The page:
Our last stop in Albania was the beach town of Saranda at the southern tip of Albania. We chose Saranda somewhat because we wanted to get in some beach time at Albania’s supposedly beautiful beaches, but mostly because we wanted to see the ancient site of Butrint.
Getting to Saranda from Gjirokaster was pretty easy. We did have to hike back down the large hill, but once we made it back to the bus stop there was a furgon waiting to go to Saranda.
Where We Stayed
SR Backpackers – We had read about the legendary hospitality of Tomi, the owner of the hostel, and we were happy to say that the legends were true! Tomi was an excellent host. He welcomed us with watermelon, cooked up a nice breakfast every day, and hosted a beach barbecue for all of the guests one night. He even was kind enough to show up at the bus stop early on our last morning to make sure we caught the bus out of town smoothly. The hostel itself was a basic hostel with different dorm rooms. We stayed in a four-bed room with one other guest.
The kitchen. Lots of notes showing love for Tomi
Barbecue dinner on the beach
What We Did
Butrint – This archaeological site has a fascinating history: it has been the location of Greek, Roman, Byzantine, Venetian and Ottoman settlements. Old structures from all of these are scattered throughout this small park located on a peninsula in a lagoon off the Straits of Corfu. There were very few other people visiting on the day we went, so most of the sights we had to ourselves! Getting to the site from Saranda was easy – a city bus leaves every 30 minutes or so and takes you straight there.
The first major area was the site of a Greek shrine to Asclepius, a god of healing – springs on Butrint were thought to have healing powers. This site was eventually expanded to include a theater, the ruins of which still exist today. The theater remained under Roman rule. The area around was converted into a classic Roman village with hot baths and a forum.
Writing in Greek on the walls that showed many people officially freeing their slaves!
The area of the shrine
We walked past the ruins of some ancient Roman villas, where some of the rich citizens would have lived. Butrint thrived during the Roman period and greatly expanded in size from the Greek period. There even was a suburb across the channel from Butrint, and a large aqueduct bringing water into the city.
Ruins of a great villa
As the Roman Empire transitioned to become Christian, Butrint began to have some Christian architecture built. We saw the remains of a 6th century baptistery. There was supposedly a grand mosaic on the floor, but it is currently covered in sand to protect it from the elements. We also encountered the remains of a large basilica as well, built in a style similar to many cathedrals.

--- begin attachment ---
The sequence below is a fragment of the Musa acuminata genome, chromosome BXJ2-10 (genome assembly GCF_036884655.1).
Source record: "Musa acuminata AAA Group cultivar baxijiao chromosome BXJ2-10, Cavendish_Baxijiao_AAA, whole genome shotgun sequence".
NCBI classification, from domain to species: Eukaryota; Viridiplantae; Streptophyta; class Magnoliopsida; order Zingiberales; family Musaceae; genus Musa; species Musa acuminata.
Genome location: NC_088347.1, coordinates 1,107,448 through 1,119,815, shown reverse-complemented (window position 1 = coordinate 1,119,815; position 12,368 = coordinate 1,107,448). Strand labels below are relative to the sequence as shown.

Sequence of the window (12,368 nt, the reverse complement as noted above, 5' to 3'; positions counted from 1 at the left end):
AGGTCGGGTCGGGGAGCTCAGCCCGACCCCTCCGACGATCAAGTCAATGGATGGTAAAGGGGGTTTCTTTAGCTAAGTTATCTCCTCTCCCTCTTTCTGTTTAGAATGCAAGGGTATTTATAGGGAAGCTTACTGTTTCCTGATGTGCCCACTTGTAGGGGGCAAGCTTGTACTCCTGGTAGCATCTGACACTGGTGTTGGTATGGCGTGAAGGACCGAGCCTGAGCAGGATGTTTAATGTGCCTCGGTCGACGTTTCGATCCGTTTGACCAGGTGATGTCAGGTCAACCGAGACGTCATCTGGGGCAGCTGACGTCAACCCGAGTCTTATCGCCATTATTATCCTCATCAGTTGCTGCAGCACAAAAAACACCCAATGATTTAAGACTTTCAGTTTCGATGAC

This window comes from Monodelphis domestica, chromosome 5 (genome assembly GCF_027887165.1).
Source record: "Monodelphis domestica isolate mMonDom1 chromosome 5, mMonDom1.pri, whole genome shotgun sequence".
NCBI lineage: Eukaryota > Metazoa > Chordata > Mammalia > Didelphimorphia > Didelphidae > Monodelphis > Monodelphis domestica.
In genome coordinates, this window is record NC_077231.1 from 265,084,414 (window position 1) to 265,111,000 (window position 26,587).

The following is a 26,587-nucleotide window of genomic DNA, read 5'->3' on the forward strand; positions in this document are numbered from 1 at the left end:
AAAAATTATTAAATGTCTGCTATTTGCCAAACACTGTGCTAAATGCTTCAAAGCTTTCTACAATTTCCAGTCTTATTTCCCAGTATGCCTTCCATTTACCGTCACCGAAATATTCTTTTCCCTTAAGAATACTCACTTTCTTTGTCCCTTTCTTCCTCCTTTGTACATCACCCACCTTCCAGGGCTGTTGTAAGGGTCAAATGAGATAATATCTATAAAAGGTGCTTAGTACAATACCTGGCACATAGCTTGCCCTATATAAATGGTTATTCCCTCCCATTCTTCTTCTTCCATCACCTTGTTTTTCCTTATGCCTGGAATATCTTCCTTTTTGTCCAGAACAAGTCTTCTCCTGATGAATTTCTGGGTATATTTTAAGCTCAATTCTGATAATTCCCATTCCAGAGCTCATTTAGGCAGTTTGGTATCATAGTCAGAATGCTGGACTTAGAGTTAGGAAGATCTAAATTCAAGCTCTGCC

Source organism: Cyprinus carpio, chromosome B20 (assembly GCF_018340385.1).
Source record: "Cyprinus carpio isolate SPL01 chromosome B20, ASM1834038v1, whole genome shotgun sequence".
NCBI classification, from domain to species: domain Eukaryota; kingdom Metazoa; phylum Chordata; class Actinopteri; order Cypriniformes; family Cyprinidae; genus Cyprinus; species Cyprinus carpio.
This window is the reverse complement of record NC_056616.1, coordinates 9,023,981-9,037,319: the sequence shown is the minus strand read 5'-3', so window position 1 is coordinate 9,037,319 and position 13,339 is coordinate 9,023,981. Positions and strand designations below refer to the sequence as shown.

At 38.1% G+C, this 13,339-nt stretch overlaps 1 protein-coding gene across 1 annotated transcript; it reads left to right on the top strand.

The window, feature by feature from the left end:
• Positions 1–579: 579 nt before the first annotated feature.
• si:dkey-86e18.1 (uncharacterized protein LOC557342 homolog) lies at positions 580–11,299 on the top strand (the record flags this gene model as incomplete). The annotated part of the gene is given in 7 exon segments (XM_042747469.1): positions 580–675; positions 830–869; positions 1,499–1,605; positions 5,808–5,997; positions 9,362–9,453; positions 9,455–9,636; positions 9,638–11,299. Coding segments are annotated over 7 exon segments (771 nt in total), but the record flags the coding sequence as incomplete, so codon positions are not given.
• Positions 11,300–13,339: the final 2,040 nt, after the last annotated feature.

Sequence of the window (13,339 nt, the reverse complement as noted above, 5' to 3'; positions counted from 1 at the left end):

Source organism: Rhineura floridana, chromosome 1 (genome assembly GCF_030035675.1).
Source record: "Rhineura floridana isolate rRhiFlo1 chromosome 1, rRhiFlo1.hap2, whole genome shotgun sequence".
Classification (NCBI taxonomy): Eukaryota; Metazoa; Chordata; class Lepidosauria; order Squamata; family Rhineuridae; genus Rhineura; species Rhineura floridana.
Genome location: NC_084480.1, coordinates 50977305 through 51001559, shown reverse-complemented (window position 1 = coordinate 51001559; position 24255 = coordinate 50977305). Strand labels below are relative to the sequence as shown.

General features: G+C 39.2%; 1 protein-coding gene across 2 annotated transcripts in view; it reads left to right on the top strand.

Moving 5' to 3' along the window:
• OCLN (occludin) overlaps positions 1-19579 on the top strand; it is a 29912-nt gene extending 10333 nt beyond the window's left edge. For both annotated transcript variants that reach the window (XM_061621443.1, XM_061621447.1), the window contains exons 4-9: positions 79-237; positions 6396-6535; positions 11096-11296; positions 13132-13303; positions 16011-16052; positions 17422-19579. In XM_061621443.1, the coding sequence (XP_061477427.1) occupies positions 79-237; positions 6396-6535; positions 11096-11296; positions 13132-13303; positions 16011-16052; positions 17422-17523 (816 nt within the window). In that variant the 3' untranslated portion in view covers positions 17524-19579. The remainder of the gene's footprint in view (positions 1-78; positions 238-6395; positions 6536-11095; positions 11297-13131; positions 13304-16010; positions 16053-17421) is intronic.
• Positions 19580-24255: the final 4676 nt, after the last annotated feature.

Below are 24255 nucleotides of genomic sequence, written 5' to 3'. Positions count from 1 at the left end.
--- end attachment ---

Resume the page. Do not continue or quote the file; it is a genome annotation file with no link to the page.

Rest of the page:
The baptistery from the front
baptistery from the side
Ruined Basilica jelfie
A portion of the mosaic floor of the basilica
Looping around the east side of the site, we came upon one of the massive walls surrounding the city. It was interesting because you could see where it was originally built during Greek times, then during Roman times and finally during the medieval period. We walked through one of the main gates, called the Lion’s Gate since it depicts a lion devouring a bull’s head.
The large rocks on the bottom were Greek, the slightly smaller blocks on top of those were Roman restorations, the small blocks above came even later!
We walked up to the top of the hill, which has been the center of the settlement throughout. It was the Greek acropolis at first. Later during the medieval period, battlements were built around it to protect from invaders. Today, there is a tower that is a 20th century reconstruction. From up on the hill, you can also see the Venetian fortifications (a tower and the Triangular Fortress) guarding the channel, and a palace built by the Ottoman Ali Pasha.
Venetian top of the fortress
You can see the later fortress out there
There is also a small museum that goes through the history of the site and includes many of the original artifacts found there. There is also a small sculpture garden. Unfortunately, you aren’t allowed to take pictures inside.
On the bus ride back to Saranda, we considered stopping at the beaches of Ksamil, which are supposed to be very pretty, but we decided to skip them since it was somewhat late in the day.
Explore Saranda Beach – We did spend a little bit of time on the Saranda beach. We strolled up and down the promenade a few times and admired the views. We also went swimming one afternoon. Low season had already started in Saranda, so we had the whole beach to ourselves. It is a pebble beach, but the water is nice and clear.
“Celebrate” Albania’s “Victory” Over Serbia in Soccer – Our last night in Saranda turned out to be the same night as the Albania-Serbia soccer match. We didn’t watch it but could hear cheering from the bar below the hostel. Then, at one point there were very loud cheers. We thought it must be for a goal, but we discovered that it was actually due to a crazy series of events involving a drone carrying a “Greater Albania” flag into the stadium during the game, a Serbian player tearing it down, Albanian players taking offense, and Serbian fans rushing the field. After the game was called off, we could hear many fireworks being set off throughout the city, and car horns honking. Luckily they quieted down after 11 or so.
Where We Ate
We ate at two restaurants on the promenade. Both were good but neither was particularly memorable. We did enjoy a savory crepe we got from a creperie just below the hostel one night.
Saranda was a nice town to visit, but we decided it wasn’t our favorite in Albania. We did really enjoy Butrint and Tomi’s hospitality though!